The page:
Although "conclusory or 'bare-bones' allegations will [not] survive a motion to dismiss," Fowler, 578 F.3d at 210, "a complaint may not be dismissed merely because it appears unlikely that the plaintiff can prove those facts or will ultimately prevail on the merits." Phillips, 515 F.3d at 231. Nonetheless, to survive a 12(b)(6) motion, the complaint must provide "enough facts to raise a reasonable expectation that discovery will reveal evidence of the necessary element[s]." Id. (quoting Twombly, 550 U.S. at 556, 127 S.Ct. at 1965, 167 L.Ed.2d at 940) (internal quotation omitted).
The court is required to conduct a two-part analysis when considering a Rule 12(b)(6) motion. First, the factual matters averred in the complaint, and any attached exhibits, should be separated from legal conclusions asserted therein. Fowler, 578 F.3d at 210. Any facts pled must be taken as true, and any legal conclusions asserted may be disregarded. Id. at 210-211.
Second, the court must determine whether those factual matters averred are sufficient to show that the plaintiff has a "plausible claim for relief." Id. at 211 (quoting Iqbal, 556 U.S. at __, 129 S.Ct. at 1950, 178 L.Ed.2d at 884).
Ultimately, this two-part analysis is "context-specific" and requires the court to draw on "its judicial experience and common sense" to determine if the facts pled in the complaint have "nudged [plaintiff's] claims" over the line from "[merely] conceivable [or possible] to plausible." Iqbal, 556 U.S. at __, 129 S.Ct. at 1950-1951, 178 L.Ed.2d at 884-885 (internal quotations omitted).
A well-pleaded complaint may not be dismissed simply because "it strikes a savvy judge that actual proof of those facts is improbable, and that a recovery is very remote and unlikely." Twombly, 550 U.S. at 556, 127 S.Ct. at 1965, 167 L.Ed.2d at 940-941.
Adequacy of Complaint Federal Rule of Civil Procedure 9(b) requires that "[i]n alleging fraud or mistake, a party must state with particularity the circumstances constituting fraud or mistake. Malice, intent, knowledge, and other conditions of a person's mind may be alleged generally."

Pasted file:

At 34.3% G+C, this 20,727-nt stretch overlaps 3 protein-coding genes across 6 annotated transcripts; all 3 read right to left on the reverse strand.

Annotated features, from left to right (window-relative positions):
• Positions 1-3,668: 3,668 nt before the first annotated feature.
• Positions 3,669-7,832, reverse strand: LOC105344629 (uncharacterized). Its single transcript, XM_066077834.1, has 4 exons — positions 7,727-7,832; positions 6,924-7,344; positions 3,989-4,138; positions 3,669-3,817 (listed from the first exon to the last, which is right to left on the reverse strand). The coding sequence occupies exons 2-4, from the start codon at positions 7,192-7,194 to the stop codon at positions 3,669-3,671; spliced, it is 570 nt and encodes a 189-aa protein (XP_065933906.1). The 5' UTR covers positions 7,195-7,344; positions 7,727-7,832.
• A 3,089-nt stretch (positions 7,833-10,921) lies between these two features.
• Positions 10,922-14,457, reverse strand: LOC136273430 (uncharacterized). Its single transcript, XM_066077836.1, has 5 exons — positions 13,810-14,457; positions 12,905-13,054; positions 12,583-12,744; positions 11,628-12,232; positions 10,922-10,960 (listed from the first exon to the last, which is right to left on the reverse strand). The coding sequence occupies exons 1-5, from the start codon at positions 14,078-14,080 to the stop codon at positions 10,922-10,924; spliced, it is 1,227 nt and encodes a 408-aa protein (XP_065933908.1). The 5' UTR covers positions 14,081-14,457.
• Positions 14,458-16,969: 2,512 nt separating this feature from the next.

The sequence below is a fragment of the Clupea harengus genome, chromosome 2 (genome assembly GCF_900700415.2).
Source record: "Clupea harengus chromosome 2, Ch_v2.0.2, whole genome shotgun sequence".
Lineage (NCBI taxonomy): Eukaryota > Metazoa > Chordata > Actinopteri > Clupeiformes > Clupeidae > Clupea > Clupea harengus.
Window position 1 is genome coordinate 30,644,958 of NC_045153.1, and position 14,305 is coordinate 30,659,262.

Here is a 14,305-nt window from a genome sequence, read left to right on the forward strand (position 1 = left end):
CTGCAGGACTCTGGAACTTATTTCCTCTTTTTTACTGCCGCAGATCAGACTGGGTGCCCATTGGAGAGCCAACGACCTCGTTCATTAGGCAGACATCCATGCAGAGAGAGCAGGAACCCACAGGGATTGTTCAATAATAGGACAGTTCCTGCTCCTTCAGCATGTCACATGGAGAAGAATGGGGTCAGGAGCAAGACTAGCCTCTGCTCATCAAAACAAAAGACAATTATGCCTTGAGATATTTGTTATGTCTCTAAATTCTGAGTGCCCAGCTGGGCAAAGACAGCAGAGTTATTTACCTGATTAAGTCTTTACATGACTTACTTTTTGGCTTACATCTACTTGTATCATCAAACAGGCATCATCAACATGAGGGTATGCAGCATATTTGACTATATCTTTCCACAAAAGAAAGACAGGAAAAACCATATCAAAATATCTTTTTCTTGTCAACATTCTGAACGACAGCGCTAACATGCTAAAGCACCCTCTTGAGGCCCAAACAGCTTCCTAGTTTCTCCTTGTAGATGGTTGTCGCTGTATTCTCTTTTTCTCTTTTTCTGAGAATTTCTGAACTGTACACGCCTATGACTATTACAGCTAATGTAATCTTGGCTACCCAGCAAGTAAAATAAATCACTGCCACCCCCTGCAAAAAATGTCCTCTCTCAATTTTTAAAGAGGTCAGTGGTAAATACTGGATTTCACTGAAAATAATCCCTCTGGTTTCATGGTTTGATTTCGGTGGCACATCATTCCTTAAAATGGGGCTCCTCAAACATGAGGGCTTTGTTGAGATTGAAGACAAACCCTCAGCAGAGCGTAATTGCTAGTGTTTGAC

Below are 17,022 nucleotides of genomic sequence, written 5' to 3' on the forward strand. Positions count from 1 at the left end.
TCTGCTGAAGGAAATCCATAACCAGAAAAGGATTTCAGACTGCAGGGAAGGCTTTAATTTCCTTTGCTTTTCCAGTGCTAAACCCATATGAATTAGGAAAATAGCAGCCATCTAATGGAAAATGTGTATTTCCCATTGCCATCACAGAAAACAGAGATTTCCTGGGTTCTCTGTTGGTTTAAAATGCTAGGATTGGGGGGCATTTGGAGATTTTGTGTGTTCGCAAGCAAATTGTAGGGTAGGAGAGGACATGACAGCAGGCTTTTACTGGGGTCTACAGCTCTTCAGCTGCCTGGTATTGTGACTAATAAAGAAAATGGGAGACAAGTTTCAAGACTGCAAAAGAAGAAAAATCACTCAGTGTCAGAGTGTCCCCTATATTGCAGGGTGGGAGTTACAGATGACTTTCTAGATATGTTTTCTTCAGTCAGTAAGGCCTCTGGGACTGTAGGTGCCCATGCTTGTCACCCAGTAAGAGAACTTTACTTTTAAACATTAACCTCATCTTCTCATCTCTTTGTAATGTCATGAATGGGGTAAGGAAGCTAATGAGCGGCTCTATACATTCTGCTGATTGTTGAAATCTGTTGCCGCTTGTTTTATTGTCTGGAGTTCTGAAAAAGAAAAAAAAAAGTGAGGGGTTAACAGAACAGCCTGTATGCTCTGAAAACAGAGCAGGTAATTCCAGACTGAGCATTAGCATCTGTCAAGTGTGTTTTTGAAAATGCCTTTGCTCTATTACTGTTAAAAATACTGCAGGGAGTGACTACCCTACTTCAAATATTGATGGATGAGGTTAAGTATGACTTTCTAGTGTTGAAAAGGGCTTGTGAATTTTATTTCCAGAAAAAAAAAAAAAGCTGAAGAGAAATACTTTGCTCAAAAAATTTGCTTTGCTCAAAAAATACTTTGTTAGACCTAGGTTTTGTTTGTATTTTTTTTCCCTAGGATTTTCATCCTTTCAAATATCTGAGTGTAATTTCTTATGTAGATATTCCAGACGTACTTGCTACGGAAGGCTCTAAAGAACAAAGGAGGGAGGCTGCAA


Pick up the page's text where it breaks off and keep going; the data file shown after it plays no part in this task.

The United States Court of Appeals for the Third Circuit has stated that "[p]ursuant to Rule 9(b), a plaintiff alleging fraud must state the circumstances of the alleged fraud with sufficient particularity to place the defendant on notice of the 'precise misconduct with which it is charged.'" Frederico v. Home Depot, 507 F.3d 188, 200 (3d Cir. 2007)(quoting Lum v. Bank of America, 361 F.3d 214, 223-224 (3d Cir. 2004). In order to satisfy Federal Rule of Civil Procedure 9(b), a plaintiff "must plead or allege the date, time and place of the alleged fraud or otherwise inject precision or some measure of substantiation in a fraud allegation." Frederico, 507 F.3d at 200.
Under Pennsylvania law, the elements of a claim of fraudulent misrepresentation are:
(1) A representation (2) which is material to the transaction at hand; (3) made falsely, with knowledge of its falsity or recklessness as to whether it is true or false; (4) with the intent of misleading another into relying on it; (5) justifiable reliance on the misrepresentation; and, (6) the resulting injury was proximately caused by the reliance.
Ira G. Steffy & Son, Inc. v. Citizens Bank of Pennsylvania, 7 A.3d 278, 290 (Pa.Super.Ct. 2010).
Defendant Wiley asserts that the Complaint is "wholly devoid of factual support-much less particularized factual support", and, therefore, that plaintiffs' fraud claim asserted in Count II must be dismissed under the heightened pleading standard imposed by Federal Rule of Civil Procedure 9(b). *fn6
Specifically, defendant Wiley interprets plaintiffs' Complaint, and Count II specifically, as alleging "that Wiley has acted fraudulently in every single licensing transaction that has occurred between Wiley and Plaintiffs from 1995 to [the present]." *fn7 Defendant Wiley argues that the Complaint fails to state a fraud claim because "Plaintiffs have not alleged that time, place or manner of each allegedly fraudulent act by Wiley." *fn8 For the reasons discussed below, this argument fails.
Plaintiffs respond to defendant Wiley's contention that plaintiffs failed to plead their fraud claim with sufficient particularity by referring to paragraphs 12 through 22 of the Complaint. *fn9 The paragraphs referred to by plaintiffs aver the following:
12. Between 1995 and 2009, Plaintiffs sold Wiley limited licenses to use copies of the Photographs in numerous educational publications. The permissions granted [to] Wiley were expressly limited by number of copies, distribution area, language, duration, and media as set forth in Exhibit A.
13. Plaintiffs granted the limited use licenses in response to Wiley's representations to Plaintiffs that the use of the Photographs would not exceed the limitations contained in Wiley's solicitations ( see , for example, Exhibit C, which sets forth the identity of the persons making the misrepresentations, and the method by which the misrepresentations were communicated to Plaintiffs). *fn10
14. Upon information and belief, at the time Wiley represented to Plaintiffs that it needed specified, limited permission to use the Photographs, it knew its actual uses under the licenses would exceed the permission it was requesting and paying for.